Travis Passerotti

Executive chef Travis Passerotti leads the award-winning food program at The Tasting Kitchen.


Learn more about The Tasting Kitchen’s Executive Chef Travis Passerotti


Located on Abbot Kinney in Venice, The Tasting Kitchen is a contemporary Italian restaurant designed around a central olive tree in the entrance with a New American farm to table heritage. Their menu changes regularly based on fresh seasonal produce and offers an optional tasting format as a guided dining experience. Dishes include handmade pastas, in-house cured meats and produce from farmers markets on the Westside, and the neo-classical cuisine is amplified by a purposely-curated wine portfolio and a celebrated cocktail program.

Executive chef Travis Passerotti leads The Tasting Kitchen’s award-winning food program with his passion for sustainably sourced ingredients and expert knowledge of local food communities. Raised in the Pacific Northwest, he grew up exploring farmers markets with his father, who was also a chef and restaurateur. He was also influenced by his mother’s love of culinary heritage and hospitality.

Passerotti honed his culinary skills by studying under classically trained European chefs including Chef Bollag (Bruno’s Chef Kitchen) and Chef Landsberg (Inn at The Seventh Ray, King Estate Winery). He worked with Chef Landsberg at King Estate Winery, directing the charcuterie program before moving to Los Angeles in 2013. Passerotti draws inspiration from Nouvelle French and Contemporary American cuisines, the American local food movement and farmhouse ideology, and each dish he creates reflects the provenance of its ingredients while still emphasizing light, bright Mediterranean European flavor profiles that complement the flavors of Southern California.

We chatted with Passerotti, who shared what sparked his initial interest in the culinary arts, the signature dish he’s best known for, the kitchen tool he can’t live without and more.


What got you interested in cooking?

It all started when I was a freshman in high school and over the summer I decided that I should receive lunch money during the off-school months as well, to which my father replied, “Why don’t you get a job?” At the time he was managing a well-known restaurant in Eugene, Oregon that had just opened up a new concept, and by the end of the week, he helped me get my food handler’s certificate and a job washing dishes. By that time I had been running around in restaurants for a while and was crazy excited to be a part of the kitchen.


How did you become a chef?

Lots of hard work, missed family and social events, and a strong commitment to learning. Once I had truly committed to cooking in my early twenties, I knew being a chef was my end game. Becoming a chef is a hard moment to nail down; there is so much that goes into it. To me, one of the deciding characteristics is how much you are able to teach the people cooking for you. Before I became an executive chef, there were days when I would spend my time showing people how to execute recipes or answer questions about products, and in those moments were the first times I felt like I had earned the title of chef.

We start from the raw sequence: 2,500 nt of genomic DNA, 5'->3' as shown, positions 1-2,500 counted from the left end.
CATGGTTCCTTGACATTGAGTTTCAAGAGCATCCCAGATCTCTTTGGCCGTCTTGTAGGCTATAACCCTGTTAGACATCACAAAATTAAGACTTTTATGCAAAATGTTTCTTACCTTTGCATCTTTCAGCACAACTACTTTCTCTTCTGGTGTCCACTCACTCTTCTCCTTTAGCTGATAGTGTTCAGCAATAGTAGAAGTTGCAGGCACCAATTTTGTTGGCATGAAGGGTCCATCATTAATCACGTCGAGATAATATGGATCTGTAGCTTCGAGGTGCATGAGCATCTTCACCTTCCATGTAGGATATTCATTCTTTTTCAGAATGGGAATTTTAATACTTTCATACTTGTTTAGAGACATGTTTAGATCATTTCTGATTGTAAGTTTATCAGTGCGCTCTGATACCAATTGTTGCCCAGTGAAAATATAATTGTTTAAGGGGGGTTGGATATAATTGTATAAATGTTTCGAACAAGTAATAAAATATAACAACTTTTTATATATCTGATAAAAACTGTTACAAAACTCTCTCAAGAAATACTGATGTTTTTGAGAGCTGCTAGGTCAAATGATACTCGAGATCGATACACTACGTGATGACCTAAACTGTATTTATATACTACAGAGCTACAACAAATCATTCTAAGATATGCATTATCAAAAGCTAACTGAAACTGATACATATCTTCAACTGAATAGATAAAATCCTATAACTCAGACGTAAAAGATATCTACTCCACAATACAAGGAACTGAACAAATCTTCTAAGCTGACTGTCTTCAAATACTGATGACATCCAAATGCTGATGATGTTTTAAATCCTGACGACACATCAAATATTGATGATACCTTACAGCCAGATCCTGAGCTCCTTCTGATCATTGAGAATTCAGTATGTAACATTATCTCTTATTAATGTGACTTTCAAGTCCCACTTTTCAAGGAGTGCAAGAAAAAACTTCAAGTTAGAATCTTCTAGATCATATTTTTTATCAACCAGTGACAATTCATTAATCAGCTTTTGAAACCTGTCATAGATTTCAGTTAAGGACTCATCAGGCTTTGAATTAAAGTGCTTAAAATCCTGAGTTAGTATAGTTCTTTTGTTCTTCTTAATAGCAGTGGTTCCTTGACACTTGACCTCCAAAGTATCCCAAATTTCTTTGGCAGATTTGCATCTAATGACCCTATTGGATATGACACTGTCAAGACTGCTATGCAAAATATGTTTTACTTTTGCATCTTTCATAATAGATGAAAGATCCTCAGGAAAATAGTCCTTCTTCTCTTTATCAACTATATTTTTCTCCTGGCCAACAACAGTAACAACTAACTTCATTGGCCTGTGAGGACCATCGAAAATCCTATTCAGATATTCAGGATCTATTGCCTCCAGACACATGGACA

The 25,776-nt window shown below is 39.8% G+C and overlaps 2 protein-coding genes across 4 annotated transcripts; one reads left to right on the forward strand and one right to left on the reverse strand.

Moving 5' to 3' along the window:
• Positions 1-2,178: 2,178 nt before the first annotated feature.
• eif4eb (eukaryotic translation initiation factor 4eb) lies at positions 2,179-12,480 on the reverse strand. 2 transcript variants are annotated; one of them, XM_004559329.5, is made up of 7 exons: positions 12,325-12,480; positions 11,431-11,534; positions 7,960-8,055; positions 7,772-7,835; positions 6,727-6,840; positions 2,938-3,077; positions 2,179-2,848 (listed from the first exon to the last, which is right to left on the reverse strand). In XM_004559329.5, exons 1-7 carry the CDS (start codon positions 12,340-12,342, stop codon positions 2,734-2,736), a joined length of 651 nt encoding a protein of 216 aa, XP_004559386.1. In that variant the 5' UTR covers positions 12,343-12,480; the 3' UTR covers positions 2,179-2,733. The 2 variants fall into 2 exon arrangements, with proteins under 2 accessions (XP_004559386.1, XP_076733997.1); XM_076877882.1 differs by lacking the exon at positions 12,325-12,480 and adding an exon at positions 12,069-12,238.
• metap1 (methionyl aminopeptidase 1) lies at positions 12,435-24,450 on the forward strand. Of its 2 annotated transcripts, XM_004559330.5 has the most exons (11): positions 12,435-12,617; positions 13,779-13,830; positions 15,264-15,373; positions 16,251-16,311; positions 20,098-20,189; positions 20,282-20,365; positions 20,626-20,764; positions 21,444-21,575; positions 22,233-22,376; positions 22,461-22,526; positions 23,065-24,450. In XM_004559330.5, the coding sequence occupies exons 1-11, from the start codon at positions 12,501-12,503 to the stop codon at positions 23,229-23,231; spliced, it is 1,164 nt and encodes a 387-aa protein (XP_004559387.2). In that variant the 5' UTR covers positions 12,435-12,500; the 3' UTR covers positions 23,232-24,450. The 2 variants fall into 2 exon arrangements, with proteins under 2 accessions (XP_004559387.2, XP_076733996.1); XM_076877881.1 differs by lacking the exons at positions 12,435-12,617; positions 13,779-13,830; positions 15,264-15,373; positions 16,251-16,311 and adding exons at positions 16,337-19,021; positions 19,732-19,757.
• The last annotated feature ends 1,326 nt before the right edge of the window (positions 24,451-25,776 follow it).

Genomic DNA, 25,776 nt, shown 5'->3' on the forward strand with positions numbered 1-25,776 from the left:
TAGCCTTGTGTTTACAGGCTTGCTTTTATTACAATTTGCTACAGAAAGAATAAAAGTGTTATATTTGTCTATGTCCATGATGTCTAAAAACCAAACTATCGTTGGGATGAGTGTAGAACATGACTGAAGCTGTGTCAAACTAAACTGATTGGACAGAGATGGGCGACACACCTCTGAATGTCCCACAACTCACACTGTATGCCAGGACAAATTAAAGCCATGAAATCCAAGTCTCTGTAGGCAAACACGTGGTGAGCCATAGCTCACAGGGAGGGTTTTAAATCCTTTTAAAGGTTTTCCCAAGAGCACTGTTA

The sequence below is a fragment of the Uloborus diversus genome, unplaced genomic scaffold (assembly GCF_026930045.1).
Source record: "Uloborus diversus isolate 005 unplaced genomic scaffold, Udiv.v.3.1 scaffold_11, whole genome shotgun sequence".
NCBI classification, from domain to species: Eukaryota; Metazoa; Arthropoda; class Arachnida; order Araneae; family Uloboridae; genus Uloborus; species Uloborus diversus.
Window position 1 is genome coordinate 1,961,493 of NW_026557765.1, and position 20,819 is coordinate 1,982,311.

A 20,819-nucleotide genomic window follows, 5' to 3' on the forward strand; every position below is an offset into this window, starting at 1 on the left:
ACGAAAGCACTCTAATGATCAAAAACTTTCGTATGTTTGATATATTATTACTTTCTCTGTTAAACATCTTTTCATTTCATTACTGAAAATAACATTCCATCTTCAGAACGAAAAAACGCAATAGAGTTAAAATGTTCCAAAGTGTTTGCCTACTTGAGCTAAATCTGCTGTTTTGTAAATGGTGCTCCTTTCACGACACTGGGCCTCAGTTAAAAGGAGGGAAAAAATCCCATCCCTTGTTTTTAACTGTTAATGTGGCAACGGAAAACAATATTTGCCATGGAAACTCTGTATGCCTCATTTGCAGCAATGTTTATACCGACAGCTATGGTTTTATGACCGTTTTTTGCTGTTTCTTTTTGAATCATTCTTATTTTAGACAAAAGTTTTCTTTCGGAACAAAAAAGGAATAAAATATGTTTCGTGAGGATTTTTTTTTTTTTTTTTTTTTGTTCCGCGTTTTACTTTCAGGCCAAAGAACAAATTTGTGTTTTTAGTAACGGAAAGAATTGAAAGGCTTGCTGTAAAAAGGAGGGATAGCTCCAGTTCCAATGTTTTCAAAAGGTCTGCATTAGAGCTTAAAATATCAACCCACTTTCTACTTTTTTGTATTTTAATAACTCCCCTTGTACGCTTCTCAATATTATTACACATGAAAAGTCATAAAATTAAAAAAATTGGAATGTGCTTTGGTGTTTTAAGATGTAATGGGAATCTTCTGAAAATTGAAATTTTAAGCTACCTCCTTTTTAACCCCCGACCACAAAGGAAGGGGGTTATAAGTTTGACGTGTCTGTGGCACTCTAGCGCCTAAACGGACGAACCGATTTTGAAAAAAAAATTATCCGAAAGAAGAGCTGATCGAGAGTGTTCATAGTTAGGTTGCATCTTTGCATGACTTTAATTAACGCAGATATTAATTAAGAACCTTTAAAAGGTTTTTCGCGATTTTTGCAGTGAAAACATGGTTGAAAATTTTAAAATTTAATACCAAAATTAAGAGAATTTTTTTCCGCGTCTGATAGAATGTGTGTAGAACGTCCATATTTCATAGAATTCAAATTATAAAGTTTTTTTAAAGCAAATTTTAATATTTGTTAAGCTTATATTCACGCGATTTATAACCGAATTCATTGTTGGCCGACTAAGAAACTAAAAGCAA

Most important thing you learned in culinary school?

When I was looking at culinary schools I was already working as a line cook, and I knew there was merit in attending a culinary program, but at the time I was more interested in actually cooking. I worked for several European-trained chefs and practiced the apprentice/journeyman approach to learning the culinary arts. I have always learned more effectively from watching and doing than in a classroom.


What’s the first dish you learned to make really well?

I’m going to have to go broad strokes for this one; not a dish per se but a singular food item: the egg. I worked with an old school line cook, like the ones you can read about in the old Bourdain books. His name was Rivers and he could be a mean sob sometimes, but that man taught me how to cook eggs.  


Signature dish you’re known for?

That’s always a tough one; I love cooking with wild mushrooms. I can personally guarantee that when we cook with wild mushrooms here that they are properly respected. I do a Basque-inspired Funghi Misti with Pedro Ximenez sherry every winter that I deeply love; it tends to hit the menu right when Chanterelles are booming. 


Favorite ingredient to cook with and why?

Whichever vegetable or fruit is absolutely the freshest at the moment. We live in such an amazing place for fresh food, it has changed the way I cook irreversibly. That being said, I can’t wait to get my hands on some corn!


Kitchen tool you can’t live without?

Other than a nice knife? A nice spoon goes a long way. I love building relationships with my tools and I can say that the bond between a chef and their spoons is a hard one to break. I will tear the kitchen apart looking for one of my spoons when it goes missing.


Who do you look up to in the culinary world?

Who don’t I look up to is the real question. I love the grandmas and grandpas all over the world keeping forgotten cuisines alive; the fishermen, farmers, ranchers and all of the people doing the hard work to grow and raise the fine ingredients we get to cook with; every young cook who is out there breaking boundaries and changing the rules; and most importantly, all of our spouses who put up with our terrible schedules and support us anyway. 


What do you love about being a chef?

The ability to connect with strangers, friends and family alike over a common experience or memory attached to foods and dining. And the opportunity to teach and learn from fellow culinarians.   


The Tasting Kitchen

1633 Abbot Kinney Boulevard, Venice